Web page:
HENRY: Now, I talked to a lot of voters lined up here behind me, and they were very clear that they want to hear John McCain talk about two issues: the economy and high gas prices. It's what we're hearing all around the country, obviously, but especially in this battleground state of Ohio -- Heidi.
COLLINS: Yes, sure not a surprise there.
All right. Ed Henry from Lima, Ohio, this morning.
HARRIS: On the trail but out of the spotlight, Barack Obama gearing up for some downtime. Obama returns to Chicago, but has no official public appearances scheduled today. He plans to travel to Hawaii this weekend for a little vacation and to visit family before the Democratic convention at the end of the month.
COLLINS: Quickly want to get back to some of that news that we've been telling you about coming out of Guantanamo Bay, Cuba. Our Senior Pentagon Correspondent Jamie McIntyre is there and has more information regarding the sentencing phase now of Osama bin Laden's former driver, Salim Hamdan -- Jamie.
JAMIE MCINTYRE, CNN SR. PENTAGON CORRESPONDENT: You know, we don't see or hear much from Salim Hamdan, although we see him sitting in the courtroom during these proceedings. But today an unusual day, as the jury is considering the sentence to pronounce for him now that he's been convicted of material support for terrorism.
He actually testified on his own behalf. It was an unsworn statement. He was not under oath. But nevertheless, the jury is allowed to consider what he had to say.
And what he had to say was that his relationship with Osama bin Laden was, as he described it, as a low-level employee to the company director. He insisted that he was not aware of all the activities that Osama bin Laden was up to, and that when he learned true nature of the September 11th attacks, he was "shocked."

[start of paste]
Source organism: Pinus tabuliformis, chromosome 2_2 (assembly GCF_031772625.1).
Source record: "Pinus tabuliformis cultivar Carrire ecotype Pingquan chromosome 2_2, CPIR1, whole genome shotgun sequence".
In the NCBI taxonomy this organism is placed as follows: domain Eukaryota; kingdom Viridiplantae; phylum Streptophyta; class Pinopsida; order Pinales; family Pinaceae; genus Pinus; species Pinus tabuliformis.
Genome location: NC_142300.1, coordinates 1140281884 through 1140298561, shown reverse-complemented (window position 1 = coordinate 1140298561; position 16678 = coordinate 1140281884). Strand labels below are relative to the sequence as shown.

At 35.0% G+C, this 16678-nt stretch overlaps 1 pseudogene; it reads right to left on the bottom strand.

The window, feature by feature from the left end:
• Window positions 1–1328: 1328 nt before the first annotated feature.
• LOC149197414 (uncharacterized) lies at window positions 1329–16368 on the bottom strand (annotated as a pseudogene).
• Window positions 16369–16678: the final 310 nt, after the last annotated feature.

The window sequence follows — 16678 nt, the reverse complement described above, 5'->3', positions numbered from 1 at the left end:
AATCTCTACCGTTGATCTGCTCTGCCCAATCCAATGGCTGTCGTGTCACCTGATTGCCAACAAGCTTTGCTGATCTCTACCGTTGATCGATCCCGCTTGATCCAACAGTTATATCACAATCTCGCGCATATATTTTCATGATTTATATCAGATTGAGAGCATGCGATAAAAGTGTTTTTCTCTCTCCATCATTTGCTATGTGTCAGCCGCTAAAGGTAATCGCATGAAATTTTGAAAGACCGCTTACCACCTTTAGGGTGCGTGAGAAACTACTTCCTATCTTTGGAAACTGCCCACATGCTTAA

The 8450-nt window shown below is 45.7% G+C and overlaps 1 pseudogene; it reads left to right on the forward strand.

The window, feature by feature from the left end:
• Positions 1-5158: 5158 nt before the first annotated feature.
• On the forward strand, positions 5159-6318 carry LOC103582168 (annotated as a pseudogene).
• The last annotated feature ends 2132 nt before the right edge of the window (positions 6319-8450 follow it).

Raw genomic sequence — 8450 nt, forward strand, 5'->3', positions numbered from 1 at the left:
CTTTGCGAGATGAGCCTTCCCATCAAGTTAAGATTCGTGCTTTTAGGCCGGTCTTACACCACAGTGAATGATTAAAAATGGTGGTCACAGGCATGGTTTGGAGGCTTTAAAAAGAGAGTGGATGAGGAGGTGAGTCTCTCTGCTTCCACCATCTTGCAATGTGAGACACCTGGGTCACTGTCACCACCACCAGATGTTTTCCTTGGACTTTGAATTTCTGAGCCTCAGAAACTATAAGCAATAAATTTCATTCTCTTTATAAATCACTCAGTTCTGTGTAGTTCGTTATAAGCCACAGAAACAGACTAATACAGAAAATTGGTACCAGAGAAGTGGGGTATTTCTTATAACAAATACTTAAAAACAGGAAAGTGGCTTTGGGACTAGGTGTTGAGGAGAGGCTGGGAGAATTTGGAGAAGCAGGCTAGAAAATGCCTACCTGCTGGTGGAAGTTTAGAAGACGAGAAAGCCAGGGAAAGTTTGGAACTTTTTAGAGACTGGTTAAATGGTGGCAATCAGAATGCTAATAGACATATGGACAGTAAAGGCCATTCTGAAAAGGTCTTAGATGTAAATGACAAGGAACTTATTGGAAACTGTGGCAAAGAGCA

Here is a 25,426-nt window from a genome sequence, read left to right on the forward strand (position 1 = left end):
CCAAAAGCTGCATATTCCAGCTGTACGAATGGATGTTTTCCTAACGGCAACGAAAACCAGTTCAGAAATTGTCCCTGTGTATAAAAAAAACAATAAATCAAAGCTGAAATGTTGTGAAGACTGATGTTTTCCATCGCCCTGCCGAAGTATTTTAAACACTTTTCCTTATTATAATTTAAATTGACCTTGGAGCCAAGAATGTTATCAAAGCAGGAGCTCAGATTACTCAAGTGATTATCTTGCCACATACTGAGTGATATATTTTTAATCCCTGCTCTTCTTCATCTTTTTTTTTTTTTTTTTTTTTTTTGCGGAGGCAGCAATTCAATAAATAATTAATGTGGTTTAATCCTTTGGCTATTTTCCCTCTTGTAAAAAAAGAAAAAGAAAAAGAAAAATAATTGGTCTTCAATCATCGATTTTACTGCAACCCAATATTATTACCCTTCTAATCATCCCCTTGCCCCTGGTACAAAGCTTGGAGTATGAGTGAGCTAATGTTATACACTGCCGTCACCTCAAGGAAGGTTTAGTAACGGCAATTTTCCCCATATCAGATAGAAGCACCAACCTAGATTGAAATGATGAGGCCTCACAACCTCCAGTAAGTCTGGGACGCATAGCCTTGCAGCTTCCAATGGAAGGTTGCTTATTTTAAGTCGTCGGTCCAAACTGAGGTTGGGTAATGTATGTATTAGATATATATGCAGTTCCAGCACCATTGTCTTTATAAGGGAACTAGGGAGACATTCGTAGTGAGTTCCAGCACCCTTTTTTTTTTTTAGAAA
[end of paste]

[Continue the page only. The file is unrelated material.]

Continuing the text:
Now, all of this obviously is a plea for leniency from the military commission, which will decide whether he should get the maximum, which he faces up to life in prison, or whether he could serve what he's essentially served already. The judge has given him credit for five of the seven years that he's been in prison as time served.
But even if he is given a light sentence and is technically eligible for release, he's still being held as an enemy combatant, something that his lawyers will also be challenging in court. This case, Heidi, by the way, could eventually make its way back to the Supreme Court -- Heidi.
COLLINS: Right. And Jamie, I just wonder, quickly, does it matter really at all what he says in front of that court, especially because it's unsworn? Why an unsworn statement?